Another thing I tripped over during the construction was the back darts. Most patterns would have you sew the darts up first, while the Style Arc instructions had you sew them after the pants are mostly assembled. I thought that was perhaps intended to be able to try on the pants and adjust how much fabric you needed darted out at the back. When I got to this step I ended up changing the four darts from 5/8″ each to 1-1/4″ each. Huge mistake! It was too much width to dart out in that small of a rise and my fabric bubbled terribly at the end of the darts. I had noticed earlier that there were visible white holes in my fabric when I ripped out stitches so I felt I couldn’t remove the darts to correct, and that led to me adding some welt pockets to cover the bubbliness of the darts. THEN I discovered that I had made the waist too small to easily pull over my hips so I ended up adding a fly front zip. Basically this was a train wreck of bad decisions that was entirely my fault (not the pattern’s), and now I have the fanciest elastic waist pants ever. If anyone else has issues with the waist gaping, I recommend sewing the darts as recommended and using the elastic to take the waist in if needed so that you can still get the pants over your hips.
How do you like the pattern’s fit? Do you think the design works well for your particular body shape?
I was a little disappointed in the fit at first, but some friends convinced me it wasn’t all that bad. I’ve sewn other Style Arc pants before, and I was expecting these to fit perfectly because I made another pattern meant for lightweight wovens and they fit great (the Antionette pant, blogged about here). I think the difference between the two patterns is that the Antoinette pant had a looser fit in the thigh because of the pleating so they were more forgiving in fit. I still think the Style Arc pant sloper gives a better fit for me out of the envelope than Big 4 patterns, and I had similar issues with frown lines in the back of my Ginger Jeans so this is probably just a fit issue I need to work on personally.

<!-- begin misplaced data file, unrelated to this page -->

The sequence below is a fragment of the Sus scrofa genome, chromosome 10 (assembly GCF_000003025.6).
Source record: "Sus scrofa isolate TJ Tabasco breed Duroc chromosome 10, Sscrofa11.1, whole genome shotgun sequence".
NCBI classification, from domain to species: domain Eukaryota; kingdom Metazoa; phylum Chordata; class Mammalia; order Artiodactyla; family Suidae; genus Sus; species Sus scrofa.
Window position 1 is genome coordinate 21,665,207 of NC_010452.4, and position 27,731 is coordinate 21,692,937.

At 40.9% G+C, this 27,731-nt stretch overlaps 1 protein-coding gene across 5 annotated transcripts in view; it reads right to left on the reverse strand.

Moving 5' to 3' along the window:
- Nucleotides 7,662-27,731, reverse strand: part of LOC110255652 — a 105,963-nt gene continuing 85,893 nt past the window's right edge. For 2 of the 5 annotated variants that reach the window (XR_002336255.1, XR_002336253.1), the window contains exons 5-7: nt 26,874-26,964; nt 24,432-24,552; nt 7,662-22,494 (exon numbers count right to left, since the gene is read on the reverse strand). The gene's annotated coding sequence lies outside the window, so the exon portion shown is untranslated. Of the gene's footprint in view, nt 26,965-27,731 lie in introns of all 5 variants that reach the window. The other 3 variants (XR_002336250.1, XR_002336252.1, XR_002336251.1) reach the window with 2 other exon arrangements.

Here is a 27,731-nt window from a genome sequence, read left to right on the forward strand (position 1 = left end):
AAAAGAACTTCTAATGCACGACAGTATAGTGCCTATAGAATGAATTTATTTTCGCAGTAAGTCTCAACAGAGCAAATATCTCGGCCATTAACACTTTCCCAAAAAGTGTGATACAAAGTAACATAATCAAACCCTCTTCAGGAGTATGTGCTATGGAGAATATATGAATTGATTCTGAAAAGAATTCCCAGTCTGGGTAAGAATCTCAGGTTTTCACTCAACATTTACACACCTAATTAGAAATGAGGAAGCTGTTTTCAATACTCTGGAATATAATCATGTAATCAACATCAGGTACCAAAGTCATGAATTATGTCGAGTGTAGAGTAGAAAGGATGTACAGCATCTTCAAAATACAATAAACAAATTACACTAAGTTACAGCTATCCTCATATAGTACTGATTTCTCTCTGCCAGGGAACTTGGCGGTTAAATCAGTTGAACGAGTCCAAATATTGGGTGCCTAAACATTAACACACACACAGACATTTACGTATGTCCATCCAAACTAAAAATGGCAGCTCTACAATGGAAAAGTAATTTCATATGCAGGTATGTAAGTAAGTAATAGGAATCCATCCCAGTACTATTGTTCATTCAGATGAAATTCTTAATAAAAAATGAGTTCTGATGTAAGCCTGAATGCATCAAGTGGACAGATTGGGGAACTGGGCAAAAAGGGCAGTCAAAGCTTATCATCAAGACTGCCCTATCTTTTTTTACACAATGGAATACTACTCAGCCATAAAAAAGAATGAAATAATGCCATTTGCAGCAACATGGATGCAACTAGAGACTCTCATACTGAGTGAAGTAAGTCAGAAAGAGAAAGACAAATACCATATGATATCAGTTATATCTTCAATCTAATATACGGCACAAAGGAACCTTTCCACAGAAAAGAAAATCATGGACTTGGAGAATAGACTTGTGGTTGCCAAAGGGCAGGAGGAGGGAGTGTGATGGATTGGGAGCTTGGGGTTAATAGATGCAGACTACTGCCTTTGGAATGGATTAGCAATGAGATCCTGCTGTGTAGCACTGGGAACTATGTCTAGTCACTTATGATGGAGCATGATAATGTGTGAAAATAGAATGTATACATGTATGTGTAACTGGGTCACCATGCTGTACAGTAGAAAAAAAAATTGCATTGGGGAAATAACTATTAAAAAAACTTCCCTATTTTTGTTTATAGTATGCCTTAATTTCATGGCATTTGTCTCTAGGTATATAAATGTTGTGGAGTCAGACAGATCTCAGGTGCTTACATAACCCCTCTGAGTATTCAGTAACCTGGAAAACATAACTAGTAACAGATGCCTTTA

Will you make the pattern again? If so, what fit or design changes will you make?
These pants took me 3 times longer than expected to make because of all the detours I took, so I felt pretty done with the pattern after finishing them. But after wearing the pants for a day I have to say they are the epitome of “secret pajamas.” The waist stays in place very nicely without digging in and the flat front means that there are no unsightly lumps poking through your shirt in front. After realizing how nice they are to wear, I think I’d like to make another pair with what I learned from the first pair. Perhaps I’ll document the instructions and post them somewhere online to save someone else some grief.
Do you have any advice on this pattern for other curvy sewers? Are there any resources (blog posts, fitting books, tutorials) that helped you sew this piece up?
I referenced Pants for Real People when working on my fitting issues. I haven’t seen any other resource that comes close to the level of detail on all the reasons for various drag lines and alterations to make to correct them.
Size Range: 5
Construction Process: 3
Final Fit: 3.5
Overall Rating: 3.5
I love the idea of the Sadie pant and I really like wearing them, I just thought the construction process was more painful than I wanted for a simple pull on pant style. I’m a sucker for patterns with unique details like the exposed elastic on this pant, but if I’m honest I’ll never wear them with a shirt tucked in for anyone to see that detail. Still, now that I understand the construction I’d like to make them again.